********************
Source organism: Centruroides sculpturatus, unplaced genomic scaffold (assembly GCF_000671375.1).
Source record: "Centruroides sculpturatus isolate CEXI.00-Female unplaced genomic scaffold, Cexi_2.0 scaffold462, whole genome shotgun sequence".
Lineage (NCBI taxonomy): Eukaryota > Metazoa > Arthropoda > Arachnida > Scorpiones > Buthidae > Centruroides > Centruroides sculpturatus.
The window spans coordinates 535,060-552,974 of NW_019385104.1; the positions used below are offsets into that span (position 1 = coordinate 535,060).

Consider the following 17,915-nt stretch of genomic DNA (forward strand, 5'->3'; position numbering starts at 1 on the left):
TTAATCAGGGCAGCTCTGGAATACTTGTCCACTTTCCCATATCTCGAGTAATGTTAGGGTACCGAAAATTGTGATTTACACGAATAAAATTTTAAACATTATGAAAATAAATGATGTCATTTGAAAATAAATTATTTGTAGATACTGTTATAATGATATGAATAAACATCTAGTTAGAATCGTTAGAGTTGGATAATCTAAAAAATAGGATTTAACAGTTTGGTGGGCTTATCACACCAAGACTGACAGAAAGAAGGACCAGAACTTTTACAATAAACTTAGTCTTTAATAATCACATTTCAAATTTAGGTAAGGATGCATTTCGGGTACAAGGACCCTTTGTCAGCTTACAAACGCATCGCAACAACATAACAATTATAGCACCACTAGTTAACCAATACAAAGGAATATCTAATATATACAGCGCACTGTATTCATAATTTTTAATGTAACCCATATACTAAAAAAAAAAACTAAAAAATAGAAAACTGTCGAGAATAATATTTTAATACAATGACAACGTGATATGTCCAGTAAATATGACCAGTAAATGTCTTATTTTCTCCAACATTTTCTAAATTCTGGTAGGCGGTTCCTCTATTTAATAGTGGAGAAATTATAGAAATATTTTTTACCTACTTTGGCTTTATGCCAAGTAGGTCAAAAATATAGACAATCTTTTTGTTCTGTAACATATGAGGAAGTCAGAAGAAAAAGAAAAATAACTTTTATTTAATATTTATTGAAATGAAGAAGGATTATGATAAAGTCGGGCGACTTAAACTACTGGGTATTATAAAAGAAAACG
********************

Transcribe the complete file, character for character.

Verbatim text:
Source organism: Centruroides sculpturatus, unplaced genomic scaffold (assembly GCF_000671375.1).
Source record: "Centruroides sculpturatus isolate CEXI.00-Female unplaced genomic scaffold, Cexi_2.0 scaffold462, whole genome shotgun sequence".
Lineage (NCBI taxonomy): Eukaryota > Metazoa > Arthropoda > Arachnida > Scorpiones > Buthidae > Centruroides > Centruroides sculpturatus.
The window spans coordinates 535,060-552,974 of NW_019385104.1; the positions used below are offsets into that span (position 1 = coordinate 535,060).

Consider the following 17,915-nt stretch of genomic DNA (forward strand, 5'->3'; position numbering starts at 1 on the left):
TTAATCAGGGCAGCTCTGGAATACTTGTCCACTTTCCCATATCTCGAGTAATGTTAGGGTACCGAAAATTGTGATTTACACGAATAAAATTTTAAACATTATGAAAATAAATGATGTCATTTGAAAATAAATTATTTGTAGATACTGTTATAATGATATGAATAAACATCTAGTTAGAATCGTTAGAGTTGGATAATCTAAAAAATAGGATTTAACAGTTTGGTGGGCTTATCACACCAAGACTGACAGAAAGAAGGACCAGAACTTTTACAATAAACTTAGTCTTTAATAATCACATTTCAAATTTAGGTAAGGATGCATTTCGGGTACAAGGACCCTTTGTCAGCTTACAAACGCATCGCAACAACATAACAATTATAGCACCACTAGTTAACCAATACAAAGGAATATCTAATATATACAGCGCACTGTATTCATAATTTTTAATGTAACCCATATACTAAAAAAAAAAACTAAAAAATAGAAAACTGTCGAGAATAATATTTTAATACAATGACAACGTGATATGTCCAGTAAATATGACCAGTAAATGTCTTATTTTCTCCAACATTTTCTAAATTCTGGTAGGCGGTTCCTCTATTTAATAGTGGAGAAATTATAGAAATATTTTTTACCTACTTTGGCTTTATGCCAAGTAGGTCAAAAATATAGACAATCTTTTTGTTCTGTAACATATGAGGAAGTCAGAAGAAAAAGAAAAATAACTTTTATTTAATATTTATTGAAATGAAGAAGGATTATGATAAAGTCGGGCGACTTAAACTACTGGGTATTATAAAAGAAAACG